Learn how to prepare a loan proposal.

When applying for a minority commercial loan, you ought to expect to organize a loan proposal. These documents consist of personal and business financials that prove your net worth, sales projects, and general information about your business. Be prepared to provide:

  • Financial statements
  • Certifications and licenses
  • Loan application history
  • Income tax returns
  • Resumes
  • Business history
  • Leasing information
  • Personal background statements 

The SBA offers free online courses on how to complete a loan proposal and other application requirements, as well as loan application checklists to help guide you through the process.


Be persistent.

Many business owners, whether they are minorities or not, are turned down for business loans. Don’t get discouraged. If you do get turned down, don’t let this be a deterrent. However, make sure you find out the specifics on why your application was denied. This can help you as you move forward with future applications.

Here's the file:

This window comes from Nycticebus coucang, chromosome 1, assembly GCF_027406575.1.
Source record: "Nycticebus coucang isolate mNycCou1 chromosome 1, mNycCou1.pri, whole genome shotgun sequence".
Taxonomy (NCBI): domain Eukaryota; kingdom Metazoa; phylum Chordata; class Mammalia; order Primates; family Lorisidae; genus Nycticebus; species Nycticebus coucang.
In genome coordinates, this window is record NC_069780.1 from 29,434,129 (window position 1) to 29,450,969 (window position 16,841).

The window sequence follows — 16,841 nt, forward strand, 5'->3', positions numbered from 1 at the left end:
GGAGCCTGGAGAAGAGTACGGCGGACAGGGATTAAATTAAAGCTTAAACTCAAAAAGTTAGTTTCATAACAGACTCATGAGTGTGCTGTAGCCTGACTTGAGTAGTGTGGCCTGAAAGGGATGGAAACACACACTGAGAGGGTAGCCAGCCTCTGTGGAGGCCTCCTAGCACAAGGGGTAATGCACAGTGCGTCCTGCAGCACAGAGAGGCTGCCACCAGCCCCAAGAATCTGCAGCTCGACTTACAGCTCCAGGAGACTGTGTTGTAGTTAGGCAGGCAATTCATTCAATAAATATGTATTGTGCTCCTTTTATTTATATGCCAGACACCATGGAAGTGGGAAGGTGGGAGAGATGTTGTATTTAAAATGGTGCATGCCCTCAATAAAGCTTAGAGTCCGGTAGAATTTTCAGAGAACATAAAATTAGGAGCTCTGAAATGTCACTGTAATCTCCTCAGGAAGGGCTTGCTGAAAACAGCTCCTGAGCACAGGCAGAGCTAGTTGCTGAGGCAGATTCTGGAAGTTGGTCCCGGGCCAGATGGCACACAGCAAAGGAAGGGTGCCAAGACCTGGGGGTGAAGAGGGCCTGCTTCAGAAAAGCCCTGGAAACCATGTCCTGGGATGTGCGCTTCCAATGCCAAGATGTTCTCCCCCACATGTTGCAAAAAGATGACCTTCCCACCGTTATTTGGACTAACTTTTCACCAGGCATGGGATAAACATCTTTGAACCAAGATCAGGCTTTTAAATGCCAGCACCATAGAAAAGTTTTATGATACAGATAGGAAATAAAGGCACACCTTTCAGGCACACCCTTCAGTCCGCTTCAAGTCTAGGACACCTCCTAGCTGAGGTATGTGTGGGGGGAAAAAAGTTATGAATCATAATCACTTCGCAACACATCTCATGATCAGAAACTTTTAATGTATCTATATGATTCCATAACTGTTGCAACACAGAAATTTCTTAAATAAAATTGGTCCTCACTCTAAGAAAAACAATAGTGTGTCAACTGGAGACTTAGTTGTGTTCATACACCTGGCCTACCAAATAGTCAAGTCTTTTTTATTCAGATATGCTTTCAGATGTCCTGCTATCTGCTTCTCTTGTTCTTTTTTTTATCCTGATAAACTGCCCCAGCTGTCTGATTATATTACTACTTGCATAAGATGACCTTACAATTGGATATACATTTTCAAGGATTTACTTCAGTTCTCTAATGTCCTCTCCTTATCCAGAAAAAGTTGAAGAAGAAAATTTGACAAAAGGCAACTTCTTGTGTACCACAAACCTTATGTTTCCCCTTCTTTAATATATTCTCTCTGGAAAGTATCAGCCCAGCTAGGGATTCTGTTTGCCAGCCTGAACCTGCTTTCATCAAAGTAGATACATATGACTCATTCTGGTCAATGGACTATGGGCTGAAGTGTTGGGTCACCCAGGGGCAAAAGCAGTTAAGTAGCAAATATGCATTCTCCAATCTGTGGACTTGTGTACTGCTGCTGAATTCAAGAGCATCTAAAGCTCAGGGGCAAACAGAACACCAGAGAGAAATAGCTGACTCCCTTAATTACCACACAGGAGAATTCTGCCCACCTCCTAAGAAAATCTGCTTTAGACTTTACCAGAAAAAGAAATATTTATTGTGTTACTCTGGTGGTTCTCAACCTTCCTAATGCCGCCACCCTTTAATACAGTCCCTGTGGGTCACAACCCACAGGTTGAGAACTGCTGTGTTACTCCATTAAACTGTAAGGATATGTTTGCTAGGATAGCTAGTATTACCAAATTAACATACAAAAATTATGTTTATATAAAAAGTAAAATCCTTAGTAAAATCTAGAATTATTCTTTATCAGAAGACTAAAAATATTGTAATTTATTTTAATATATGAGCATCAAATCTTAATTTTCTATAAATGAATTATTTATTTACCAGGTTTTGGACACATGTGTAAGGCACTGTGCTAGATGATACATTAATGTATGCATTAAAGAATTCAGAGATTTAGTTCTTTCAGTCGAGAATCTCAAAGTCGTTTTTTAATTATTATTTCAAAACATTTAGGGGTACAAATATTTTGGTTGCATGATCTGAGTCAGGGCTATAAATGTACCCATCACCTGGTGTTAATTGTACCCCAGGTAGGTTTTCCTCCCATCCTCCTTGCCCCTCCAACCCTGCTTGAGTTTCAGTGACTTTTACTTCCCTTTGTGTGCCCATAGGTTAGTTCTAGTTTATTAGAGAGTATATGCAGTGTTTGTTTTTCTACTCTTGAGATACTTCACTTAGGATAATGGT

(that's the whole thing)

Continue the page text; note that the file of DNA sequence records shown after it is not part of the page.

Decide on a minority business loan.

Once you’ve decided that you’re able to apply for a minority commercial loan or other sorts of financing for your business, it’s smart to work out exactly what proportion you’ll require and how to allocate the funds. To preserve your credit and improve your chances to grow your business successfully, it makes good sense to borrow only as much as you need and to have a very clear strategy for a way you’ll pay back what you’ve got borrowed.


As well, you will want to understand the terms of the loan completely. This includes amortization (the monthly payments of principal and interest), whether or not there is a balloon payment or prepayment penalty, and any collateral that will be required to secure the loan. Being a savvy lender who knows the options and understands the terms is the best way to borrow money successfully.